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here I've a dedicated server with 12GB RAM and running Debian Lenny x64.

dmesg | grep Memory
[    0.004000] Memory: 11917152k/12259740k available (2279k kernel code, 333820k reserved, 1022k data, 216k init)

Since some days, I've another dedicated server (nearly same hardware), but with Debian Squeeze x64 (installed via debootstrap, Kernel 2.6.32-5-xen-amd64)

dmesg | grep Memory
[    1.551510] Memory: 6864620k/8151916k available (3146k kernel code, 1057736k absent, 229560k reserved, 1901k data, 600k init)

what does absent memory mean? And how can I get 1GB of RAM back?

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1 Answer 1

Taken from Red Hat Bugzilla – Bug 598290:

absent memory reflects the memory addressing space lost due to memory holes in the memory map. Typically holes are left for PCI space, IO, etc.. Every vendor model system is different, and every system will have a different value reported for the absent memory.

Bottom line: It is not physical memory.

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Thanks, but I wrote, that these two systems are nearly the same, except of memory and harddisk. Is it possible to remap these memory spaces? –  user66279 Jan 10 '11 at 13:43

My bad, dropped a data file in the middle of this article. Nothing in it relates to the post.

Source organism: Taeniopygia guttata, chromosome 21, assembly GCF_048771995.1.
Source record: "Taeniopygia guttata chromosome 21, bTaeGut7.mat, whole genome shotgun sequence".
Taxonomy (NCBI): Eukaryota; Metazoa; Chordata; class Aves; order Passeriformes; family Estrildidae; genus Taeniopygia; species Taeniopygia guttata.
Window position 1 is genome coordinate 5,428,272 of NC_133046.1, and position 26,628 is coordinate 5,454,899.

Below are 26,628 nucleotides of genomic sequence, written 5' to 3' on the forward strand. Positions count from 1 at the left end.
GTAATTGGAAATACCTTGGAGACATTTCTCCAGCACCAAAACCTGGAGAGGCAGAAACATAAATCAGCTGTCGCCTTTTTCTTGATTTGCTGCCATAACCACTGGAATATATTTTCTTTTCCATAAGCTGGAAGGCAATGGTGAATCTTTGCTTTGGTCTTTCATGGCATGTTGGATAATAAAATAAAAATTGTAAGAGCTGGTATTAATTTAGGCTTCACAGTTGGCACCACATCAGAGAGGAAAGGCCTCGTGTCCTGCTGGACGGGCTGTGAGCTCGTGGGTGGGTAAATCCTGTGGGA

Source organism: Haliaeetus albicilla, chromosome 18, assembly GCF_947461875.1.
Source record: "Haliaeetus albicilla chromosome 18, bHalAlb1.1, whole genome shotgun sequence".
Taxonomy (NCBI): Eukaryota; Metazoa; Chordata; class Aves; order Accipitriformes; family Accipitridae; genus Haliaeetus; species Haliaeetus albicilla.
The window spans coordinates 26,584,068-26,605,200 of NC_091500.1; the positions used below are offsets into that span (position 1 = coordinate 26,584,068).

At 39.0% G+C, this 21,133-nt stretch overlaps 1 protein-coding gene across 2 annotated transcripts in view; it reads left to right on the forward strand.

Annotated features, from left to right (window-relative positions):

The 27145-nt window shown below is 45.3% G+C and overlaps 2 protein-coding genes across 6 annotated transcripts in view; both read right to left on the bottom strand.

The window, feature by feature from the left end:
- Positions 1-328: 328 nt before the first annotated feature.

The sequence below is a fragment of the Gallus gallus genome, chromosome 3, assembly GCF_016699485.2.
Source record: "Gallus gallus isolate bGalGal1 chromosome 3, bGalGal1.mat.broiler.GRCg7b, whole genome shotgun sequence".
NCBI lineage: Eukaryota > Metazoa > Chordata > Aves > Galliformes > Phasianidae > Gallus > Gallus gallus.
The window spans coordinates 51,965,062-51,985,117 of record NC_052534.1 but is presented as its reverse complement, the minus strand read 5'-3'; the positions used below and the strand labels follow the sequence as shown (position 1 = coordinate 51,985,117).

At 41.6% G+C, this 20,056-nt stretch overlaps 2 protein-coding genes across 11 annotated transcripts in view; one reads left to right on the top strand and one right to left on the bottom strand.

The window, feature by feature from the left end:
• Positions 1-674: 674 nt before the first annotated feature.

on x64 you shouldn't loose much memory from PCI space. What does free -m report? –  Hubert Kario Jan 10 '11 at 13:49
    
This is possible due to the different Linux kernel versions running in Lenny (2.6.26) and Squeeze (2.6.32) as it's up to the kernel at this stage to either display this information or not. you asked "what does absent memory mean? And how can I get 1GB of RAM back?" and as this memory is not really occupied nor really existent you cannot get it back as it was never there in the first place. –  Fladi Jan 10 '11 at 14:25
    
total used free shared buffers cached Mem: 6930 1365 5565 0 5 30 -/+ buffers/cache: 1328 5601 Swap: 8195 0 8195 –  user66279 Jan 10 '11 at 14:49
    
@Fladi: "as this memory is not really occupied nor really existent you cannot get it back"??? This server has 8 GB of RAM. –  user66279 Jan 10 '11 at 14:51

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